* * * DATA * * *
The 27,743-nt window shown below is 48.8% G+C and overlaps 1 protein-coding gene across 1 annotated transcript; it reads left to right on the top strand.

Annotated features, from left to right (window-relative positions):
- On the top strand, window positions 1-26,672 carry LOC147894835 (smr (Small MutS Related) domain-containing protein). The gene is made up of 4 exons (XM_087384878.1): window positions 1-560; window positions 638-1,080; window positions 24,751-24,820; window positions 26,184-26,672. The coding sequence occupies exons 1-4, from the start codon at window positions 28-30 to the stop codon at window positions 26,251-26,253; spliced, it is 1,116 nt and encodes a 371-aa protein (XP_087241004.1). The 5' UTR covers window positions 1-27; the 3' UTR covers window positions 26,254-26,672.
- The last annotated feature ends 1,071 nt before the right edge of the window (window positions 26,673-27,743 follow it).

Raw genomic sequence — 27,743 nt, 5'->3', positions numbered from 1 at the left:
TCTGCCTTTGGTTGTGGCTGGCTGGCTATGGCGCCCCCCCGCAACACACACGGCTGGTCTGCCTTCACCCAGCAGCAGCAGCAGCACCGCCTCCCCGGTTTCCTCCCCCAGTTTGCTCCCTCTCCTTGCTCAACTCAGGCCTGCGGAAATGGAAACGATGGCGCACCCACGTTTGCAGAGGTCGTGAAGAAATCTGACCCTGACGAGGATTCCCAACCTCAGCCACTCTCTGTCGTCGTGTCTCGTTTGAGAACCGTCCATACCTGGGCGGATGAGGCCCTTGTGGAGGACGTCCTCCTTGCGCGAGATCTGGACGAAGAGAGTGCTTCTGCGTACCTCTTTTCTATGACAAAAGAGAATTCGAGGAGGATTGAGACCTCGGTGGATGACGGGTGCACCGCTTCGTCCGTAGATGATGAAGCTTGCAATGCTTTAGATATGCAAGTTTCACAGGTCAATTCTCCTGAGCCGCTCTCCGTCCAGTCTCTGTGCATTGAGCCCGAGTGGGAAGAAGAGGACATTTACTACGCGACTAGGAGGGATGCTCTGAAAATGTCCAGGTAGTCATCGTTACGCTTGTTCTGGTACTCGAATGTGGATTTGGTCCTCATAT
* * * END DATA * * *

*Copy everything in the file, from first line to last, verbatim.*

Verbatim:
The 27,743-nt window shown below is 48.8% G+C and overlaps 1 protein-coding gene across 1 annotated transcript; it reads left to right on the top strand.

Annotated features, from left to right (window-relative positions):
- On the top strand, window positions 1-26,672 carry LOC147894835 (smr (Small MutS Related) domain-containing protein). The gene is made up of 4 exons (XM_087384878.1): window positions 1-560; window positions 638-1,080; window positions 24,751-24,820; window positions 26,184-26,672. The coding sequence occupies exons 1-4, from the start codon at window positions 28-30 to the stop codon at window positions 26,251-26,253; spliced, it is 1,116 nt and encodes a 371-aa protein (XP_087241004.1). The 5' UTR covers window positions 1-27; the 3' UTR covers window positions 26,254-26,672.
- The last annotated feature ends 1,071 nt before the right edge of the window (window positions 26,673-27,743 follow it).

Raw genomic sequence — 27,743 nt, 5'->3', positions numbered from 1 at the left:
TCTGCCTTTGGTTGTGGCTGGCTGGCTATGGCGCCCCCCCGCAACACACACGGCTGGTCTGCCTTCACCCAGCAGCAGCAGCAGCACCGCCTCCCCGGTTTCCTCCCCCAGTTTGCTCCCTCTCCTTGCTCAACTCAGGCCTGCGGAAATGGAAACGATGGCGCACCCACGTTTGCAGAGGTCGTGAAGAAATCTGACCCTGACGAGGATTCCCAACCTCAGCCACTCTCTGTCGTCGTGTCTCGTTTGAGAACCGTCCATACCTGGGCGGATGAGGCCCTTGTGGAGGACGTCCTCCTTGCGCGAGATCTGGACGAAGAGAGTGCTTCTGCGTACCTCTTTTCTATGACAAAAGAGAATTCGAGGAGGATTGAGACCTCGGTGGATGACGGGTGCACCGCTTCGTCCGTAGATGATGAAGCTTGCAATGCTTTAGATATGCAAGTTTCACAGGTCAATTCTCCTGAGCCGCTCTCCGTCCAGTCTCTGTGCATTGAGCCCGAGTGGGAAGAAGAGGACATTTACTACGCGACTAGGAGGGATGCTCTGAAAATGTCCAGGTAGTCATCGTTACGCTTGTTCTGGTACTCGAATGTGGATTTGGTCCTCATAT